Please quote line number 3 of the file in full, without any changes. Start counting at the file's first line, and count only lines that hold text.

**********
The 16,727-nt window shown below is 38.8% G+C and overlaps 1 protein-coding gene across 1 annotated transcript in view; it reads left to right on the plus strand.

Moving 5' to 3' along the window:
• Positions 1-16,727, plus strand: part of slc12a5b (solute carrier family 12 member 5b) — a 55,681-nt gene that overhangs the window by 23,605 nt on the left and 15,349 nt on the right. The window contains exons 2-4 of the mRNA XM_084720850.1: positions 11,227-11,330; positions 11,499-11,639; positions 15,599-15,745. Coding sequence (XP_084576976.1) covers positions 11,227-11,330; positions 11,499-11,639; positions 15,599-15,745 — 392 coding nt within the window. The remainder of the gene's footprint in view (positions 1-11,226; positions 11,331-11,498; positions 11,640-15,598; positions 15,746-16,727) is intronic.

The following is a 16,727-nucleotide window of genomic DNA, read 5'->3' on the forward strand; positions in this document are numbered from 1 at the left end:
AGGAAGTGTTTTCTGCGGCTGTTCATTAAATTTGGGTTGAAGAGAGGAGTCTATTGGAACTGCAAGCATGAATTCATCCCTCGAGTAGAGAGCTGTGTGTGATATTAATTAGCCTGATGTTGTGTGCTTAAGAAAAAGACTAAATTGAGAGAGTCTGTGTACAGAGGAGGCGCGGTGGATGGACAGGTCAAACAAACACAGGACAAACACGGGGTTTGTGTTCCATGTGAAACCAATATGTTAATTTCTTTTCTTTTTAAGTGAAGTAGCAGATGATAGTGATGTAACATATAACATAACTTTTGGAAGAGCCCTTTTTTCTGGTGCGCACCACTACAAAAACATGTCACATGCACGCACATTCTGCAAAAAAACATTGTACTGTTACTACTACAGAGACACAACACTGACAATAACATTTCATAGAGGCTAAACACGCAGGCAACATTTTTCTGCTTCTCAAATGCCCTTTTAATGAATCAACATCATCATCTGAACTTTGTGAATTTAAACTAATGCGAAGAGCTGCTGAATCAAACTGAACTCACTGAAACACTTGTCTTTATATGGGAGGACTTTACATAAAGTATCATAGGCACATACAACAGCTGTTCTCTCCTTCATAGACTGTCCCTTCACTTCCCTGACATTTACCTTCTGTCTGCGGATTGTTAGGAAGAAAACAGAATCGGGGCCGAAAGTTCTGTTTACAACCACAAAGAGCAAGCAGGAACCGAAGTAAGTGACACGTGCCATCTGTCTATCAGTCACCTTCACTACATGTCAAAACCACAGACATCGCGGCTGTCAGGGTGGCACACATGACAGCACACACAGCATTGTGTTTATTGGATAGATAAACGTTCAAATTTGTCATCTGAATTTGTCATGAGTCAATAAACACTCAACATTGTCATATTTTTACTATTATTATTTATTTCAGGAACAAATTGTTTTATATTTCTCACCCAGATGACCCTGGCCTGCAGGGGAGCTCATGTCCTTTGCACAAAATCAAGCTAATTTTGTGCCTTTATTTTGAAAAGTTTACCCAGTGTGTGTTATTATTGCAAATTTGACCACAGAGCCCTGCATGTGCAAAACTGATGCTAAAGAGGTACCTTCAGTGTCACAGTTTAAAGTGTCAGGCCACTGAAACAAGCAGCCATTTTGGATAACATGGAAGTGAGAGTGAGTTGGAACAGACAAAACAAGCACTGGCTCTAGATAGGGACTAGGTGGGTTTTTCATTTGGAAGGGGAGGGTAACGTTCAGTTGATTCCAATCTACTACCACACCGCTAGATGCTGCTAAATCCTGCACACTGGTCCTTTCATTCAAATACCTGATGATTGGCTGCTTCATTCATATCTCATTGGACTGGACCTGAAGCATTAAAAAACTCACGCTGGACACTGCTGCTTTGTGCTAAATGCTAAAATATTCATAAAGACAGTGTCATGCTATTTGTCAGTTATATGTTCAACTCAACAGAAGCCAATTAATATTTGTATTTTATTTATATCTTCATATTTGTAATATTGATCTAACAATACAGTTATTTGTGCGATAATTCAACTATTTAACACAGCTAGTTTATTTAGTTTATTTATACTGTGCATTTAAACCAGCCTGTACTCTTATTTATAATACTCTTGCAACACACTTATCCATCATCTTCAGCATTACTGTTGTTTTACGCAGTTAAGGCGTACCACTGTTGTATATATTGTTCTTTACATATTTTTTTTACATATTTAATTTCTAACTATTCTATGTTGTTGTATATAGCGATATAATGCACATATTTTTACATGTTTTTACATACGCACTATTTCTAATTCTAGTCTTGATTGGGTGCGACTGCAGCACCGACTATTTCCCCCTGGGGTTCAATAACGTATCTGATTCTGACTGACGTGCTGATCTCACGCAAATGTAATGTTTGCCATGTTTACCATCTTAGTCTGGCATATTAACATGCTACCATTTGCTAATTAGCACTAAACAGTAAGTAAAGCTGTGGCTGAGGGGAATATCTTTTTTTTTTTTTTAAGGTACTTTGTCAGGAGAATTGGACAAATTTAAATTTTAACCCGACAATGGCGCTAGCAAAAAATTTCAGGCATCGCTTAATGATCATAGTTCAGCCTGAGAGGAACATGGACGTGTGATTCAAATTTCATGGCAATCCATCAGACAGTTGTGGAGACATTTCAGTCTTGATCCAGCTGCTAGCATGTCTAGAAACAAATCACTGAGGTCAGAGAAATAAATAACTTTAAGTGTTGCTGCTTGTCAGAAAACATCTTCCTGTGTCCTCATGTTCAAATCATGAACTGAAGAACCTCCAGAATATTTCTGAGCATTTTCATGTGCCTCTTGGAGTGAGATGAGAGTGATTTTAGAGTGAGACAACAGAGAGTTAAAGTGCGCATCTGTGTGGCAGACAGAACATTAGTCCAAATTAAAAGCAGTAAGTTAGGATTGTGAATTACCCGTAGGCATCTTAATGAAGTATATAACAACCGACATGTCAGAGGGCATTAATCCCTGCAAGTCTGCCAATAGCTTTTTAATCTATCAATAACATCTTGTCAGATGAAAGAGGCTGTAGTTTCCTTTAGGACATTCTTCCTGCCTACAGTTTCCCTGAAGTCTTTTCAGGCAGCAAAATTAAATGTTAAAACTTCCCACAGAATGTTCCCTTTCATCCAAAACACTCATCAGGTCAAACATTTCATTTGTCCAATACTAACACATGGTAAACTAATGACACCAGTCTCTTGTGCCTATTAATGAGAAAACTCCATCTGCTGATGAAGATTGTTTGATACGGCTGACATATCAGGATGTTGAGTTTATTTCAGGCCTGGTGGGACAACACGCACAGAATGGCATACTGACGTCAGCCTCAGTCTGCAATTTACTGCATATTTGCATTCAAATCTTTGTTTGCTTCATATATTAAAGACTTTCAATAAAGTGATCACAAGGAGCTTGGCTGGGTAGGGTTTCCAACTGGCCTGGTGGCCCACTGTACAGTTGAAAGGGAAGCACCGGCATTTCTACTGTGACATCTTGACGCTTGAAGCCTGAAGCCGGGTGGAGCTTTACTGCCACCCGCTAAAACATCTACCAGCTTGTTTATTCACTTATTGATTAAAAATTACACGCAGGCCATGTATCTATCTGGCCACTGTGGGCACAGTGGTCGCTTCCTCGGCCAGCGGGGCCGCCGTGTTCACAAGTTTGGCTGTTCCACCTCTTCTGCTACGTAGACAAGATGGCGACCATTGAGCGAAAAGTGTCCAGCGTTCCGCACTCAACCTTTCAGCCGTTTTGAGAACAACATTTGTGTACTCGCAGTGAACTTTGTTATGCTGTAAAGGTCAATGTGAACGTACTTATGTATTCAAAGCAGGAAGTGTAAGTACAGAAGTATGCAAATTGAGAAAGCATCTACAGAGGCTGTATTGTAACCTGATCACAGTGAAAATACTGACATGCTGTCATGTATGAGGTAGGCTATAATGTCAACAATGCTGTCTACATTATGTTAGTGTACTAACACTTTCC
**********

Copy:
• Positions 1-16,727, plus strand: part of slc12a5b (solute carrier family 12 member 5b) — a 55,681-nt gene that overhangs the window by 23,605 nt on the left and 15,349 nt on the right. The window contains exons 2-4 of the mRNA XM_084720850.1: positions 11,227-11,330; positions 11,499-11,639; positions 15,599-15,745. Coding sequence (XP_084576976.1) covers positions 11,227-11,330; positions 11,499-11,639; positions 15,599-15,745 — 392 coding nt within the window. The remainder of the gene's footprint in view (positions 1-11,226; positions 11,331-11,498; positions 11,640-15,598; positions 15,746-16,727) is intronic.